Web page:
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Bioinformatics student Rebecca Asiimwe wins 2019 Data Science Award

We are happy to announce that the winner of the 2019 Data Science Award is UBC Bioinformatics M.Sc. student Rebecca Asiimwe.

The Data Science Award is offered annually to an undergraduate or graduate student who has demonstrated initiative and creativity in making outstanding contributions in the field of Data Science. The initiative and creativity Rebecca has shown are certainly noteworthy. Rebecca’s nominator praised Rebecca’s enthusiasm and creativity in integrating data science with Bioinformatics to come up with new tools for analyzing and visualizing genomic data. More about Rebecca’s outstanding contributions to the field of Data Science is in her appended biography.

To read about past winners, please see: https://www.stat.ubc.ca/data-science-award.

To support this award, please see: https://bit.ly/2G7TNNz.

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Rebecca's biography

Rebecca has been working in the Shah Lab of Computational Cancer Biology at the BC Cancer Research Centre since August 2016. Her notable contributions to data science are exhibited through her research where she applied and integrated cutting-edge aspects of data science for big genomic data structuring, modeling, optimal storage, statistical analysis and visualization. Her skill set and knowledge on various programming languages, statistical computing and analytics tools, shell scripting, and database management systems went a long way in helping her develop various tools for genomic data management, exploration, analysis, and visualization.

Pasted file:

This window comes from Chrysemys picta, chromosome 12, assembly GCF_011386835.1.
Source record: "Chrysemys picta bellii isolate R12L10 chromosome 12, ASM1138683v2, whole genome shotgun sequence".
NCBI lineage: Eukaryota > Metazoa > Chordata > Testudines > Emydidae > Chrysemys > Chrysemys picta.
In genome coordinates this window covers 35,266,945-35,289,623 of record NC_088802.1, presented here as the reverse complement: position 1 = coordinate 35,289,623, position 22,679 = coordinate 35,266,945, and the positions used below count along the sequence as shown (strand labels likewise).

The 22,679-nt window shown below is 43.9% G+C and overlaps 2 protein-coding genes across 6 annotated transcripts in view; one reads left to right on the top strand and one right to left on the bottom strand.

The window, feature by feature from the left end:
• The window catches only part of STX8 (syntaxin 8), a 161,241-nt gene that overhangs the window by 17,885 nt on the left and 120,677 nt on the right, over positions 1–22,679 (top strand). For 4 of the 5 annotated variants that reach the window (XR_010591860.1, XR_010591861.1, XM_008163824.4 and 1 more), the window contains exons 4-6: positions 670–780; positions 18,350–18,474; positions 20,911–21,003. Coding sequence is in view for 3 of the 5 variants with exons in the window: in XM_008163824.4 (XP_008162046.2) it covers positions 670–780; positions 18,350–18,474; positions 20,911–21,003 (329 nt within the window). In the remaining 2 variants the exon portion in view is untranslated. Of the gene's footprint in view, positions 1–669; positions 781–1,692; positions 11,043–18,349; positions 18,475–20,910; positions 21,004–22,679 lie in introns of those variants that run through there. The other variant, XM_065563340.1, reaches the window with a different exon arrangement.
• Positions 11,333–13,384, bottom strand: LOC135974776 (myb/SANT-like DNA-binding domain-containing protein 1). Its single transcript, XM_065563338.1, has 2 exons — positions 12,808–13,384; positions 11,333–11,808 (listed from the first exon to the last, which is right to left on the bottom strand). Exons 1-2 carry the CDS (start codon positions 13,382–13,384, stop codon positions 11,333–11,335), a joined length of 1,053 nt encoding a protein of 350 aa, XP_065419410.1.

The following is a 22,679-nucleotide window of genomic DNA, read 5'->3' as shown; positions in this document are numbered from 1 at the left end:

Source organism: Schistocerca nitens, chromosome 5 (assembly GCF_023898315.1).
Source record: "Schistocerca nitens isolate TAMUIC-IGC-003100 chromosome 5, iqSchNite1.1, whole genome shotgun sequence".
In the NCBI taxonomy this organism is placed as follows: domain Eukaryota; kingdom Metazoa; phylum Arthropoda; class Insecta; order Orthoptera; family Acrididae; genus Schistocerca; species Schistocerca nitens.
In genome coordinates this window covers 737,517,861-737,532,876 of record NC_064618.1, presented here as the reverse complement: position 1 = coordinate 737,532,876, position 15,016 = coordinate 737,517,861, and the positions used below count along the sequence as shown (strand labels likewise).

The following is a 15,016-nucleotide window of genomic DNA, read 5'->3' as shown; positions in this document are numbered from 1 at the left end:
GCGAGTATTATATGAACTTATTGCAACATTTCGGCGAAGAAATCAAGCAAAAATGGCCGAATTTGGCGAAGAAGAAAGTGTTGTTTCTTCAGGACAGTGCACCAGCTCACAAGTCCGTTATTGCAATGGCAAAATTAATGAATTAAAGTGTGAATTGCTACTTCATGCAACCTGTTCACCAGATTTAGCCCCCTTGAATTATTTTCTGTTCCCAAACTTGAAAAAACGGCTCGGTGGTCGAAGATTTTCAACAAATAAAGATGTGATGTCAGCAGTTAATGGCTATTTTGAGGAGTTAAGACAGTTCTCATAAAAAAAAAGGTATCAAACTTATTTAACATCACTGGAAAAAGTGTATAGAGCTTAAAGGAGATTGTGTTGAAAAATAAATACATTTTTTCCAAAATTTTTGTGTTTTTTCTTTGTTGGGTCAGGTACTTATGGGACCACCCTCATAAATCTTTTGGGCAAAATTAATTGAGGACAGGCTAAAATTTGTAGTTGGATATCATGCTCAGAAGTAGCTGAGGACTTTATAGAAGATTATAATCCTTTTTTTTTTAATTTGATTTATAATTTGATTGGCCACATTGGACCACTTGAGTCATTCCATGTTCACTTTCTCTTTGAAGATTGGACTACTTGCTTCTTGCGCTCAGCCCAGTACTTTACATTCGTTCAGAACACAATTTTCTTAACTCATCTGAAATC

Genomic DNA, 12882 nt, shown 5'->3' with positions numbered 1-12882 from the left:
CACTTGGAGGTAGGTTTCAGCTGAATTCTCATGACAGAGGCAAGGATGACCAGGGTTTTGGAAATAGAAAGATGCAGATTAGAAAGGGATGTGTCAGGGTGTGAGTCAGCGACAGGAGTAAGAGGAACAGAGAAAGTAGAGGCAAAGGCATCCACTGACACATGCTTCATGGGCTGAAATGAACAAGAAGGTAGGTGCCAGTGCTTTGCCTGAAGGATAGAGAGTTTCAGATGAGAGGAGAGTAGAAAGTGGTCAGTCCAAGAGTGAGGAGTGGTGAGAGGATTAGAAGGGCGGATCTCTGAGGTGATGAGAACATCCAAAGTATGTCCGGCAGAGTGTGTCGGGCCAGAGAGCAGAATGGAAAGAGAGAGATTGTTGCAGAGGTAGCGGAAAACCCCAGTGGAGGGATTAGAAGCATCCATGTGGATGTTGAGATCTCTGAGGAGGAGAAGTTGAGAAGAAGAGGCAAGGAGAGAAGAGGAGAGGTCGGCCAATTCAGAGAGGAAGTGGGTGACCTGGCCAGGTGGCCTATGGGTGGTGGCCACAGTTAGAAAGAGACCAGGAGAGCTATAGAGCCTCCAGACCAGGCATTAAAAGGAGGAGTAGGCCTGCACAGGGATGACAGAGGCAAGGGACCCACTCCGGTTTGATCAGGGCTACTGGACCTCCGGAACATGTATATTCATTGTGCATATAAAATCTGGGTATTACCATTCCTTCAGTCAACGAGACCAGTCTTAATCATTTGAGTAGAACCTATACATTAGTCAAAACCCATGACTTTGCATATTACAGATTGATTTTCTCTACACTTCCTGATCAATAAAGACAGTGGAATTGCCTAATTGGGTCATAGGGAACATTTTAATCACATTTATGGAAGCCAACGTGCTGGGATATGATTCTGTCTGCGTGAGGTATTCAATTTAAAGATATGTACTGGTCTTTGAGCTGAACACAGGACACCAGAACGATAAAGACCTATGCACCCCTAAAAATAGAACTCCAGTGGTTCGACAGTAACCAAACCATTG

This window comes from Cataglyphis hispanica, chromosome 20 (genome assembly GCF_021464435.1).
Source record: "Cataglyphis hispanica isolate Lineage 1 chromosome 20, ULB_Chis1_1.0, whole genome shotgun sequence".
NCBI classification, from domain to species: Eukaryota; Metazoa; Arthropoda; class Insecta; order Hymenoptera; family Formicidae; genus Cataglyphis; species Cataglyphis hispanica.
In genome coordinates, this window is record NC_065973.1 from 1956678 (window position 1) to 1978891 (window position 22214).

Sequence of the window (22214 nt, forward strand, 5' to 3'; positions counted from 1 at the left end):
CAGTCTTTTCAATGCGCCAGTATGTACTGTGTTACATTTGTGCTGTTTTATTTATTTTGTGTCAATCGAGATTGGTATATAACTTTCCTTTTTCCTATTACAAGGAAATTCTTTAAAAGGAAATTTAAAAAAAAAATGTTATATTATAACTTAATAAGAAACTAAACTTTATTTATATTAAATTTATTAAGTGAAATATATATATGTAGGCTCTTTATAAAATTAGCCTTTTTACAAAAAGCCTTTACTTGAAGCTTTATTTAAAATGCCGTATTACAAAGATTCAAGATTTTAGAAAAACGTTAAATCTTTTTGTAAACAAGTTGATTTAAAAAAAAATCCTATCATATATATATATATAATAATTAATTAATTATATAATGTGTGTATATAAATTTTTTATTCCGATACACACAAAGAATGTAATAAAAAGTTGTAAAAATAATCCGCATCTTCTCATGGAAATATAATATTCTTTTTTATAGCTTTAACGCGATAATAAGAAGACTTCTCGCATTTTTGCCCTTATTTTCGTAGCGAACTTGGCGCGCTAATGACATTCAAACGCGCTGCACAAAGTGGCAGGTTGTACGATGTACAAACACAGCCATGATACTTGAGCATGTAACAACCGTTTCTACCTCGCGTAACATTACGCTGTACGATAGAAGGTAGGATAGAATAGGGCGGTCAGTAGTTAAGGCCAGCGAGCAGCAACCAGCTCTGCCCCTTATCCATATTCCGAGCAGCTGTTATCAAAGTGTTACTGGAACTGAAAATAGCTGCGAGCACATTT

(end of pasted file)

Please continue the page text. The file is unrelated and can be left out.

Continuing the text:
Among the novel tools she developed is Genome-Miner, which helps research teams query, analyze, and visualize large-scale whole genome profiling data (at the level of genome-wide individual somatic variants—copy number aberrations (CNAs), single nucleotide variants (SNVs), structural variants (SVs), and insertions/deletions (indels)), using interactive and intuitive plots to understand patterns of mutations and genomic events underpinning a patient’s disease. Genome-Miner helps researchers generate novel insights and hypotheses from the data and conduct population level aggregation analysis and gene-mutation visualizations. This tool also discovers patient subgroups and helps researchers identify subgroup-specific clinically actionable events and patients most likely to respond to specific modalities. Furthermore, research teams are able to upload datasets of genomic variants and trigger analyses of interest.

A manuscript describing Rebecca’s work is in the process of publication.

April 12, 2019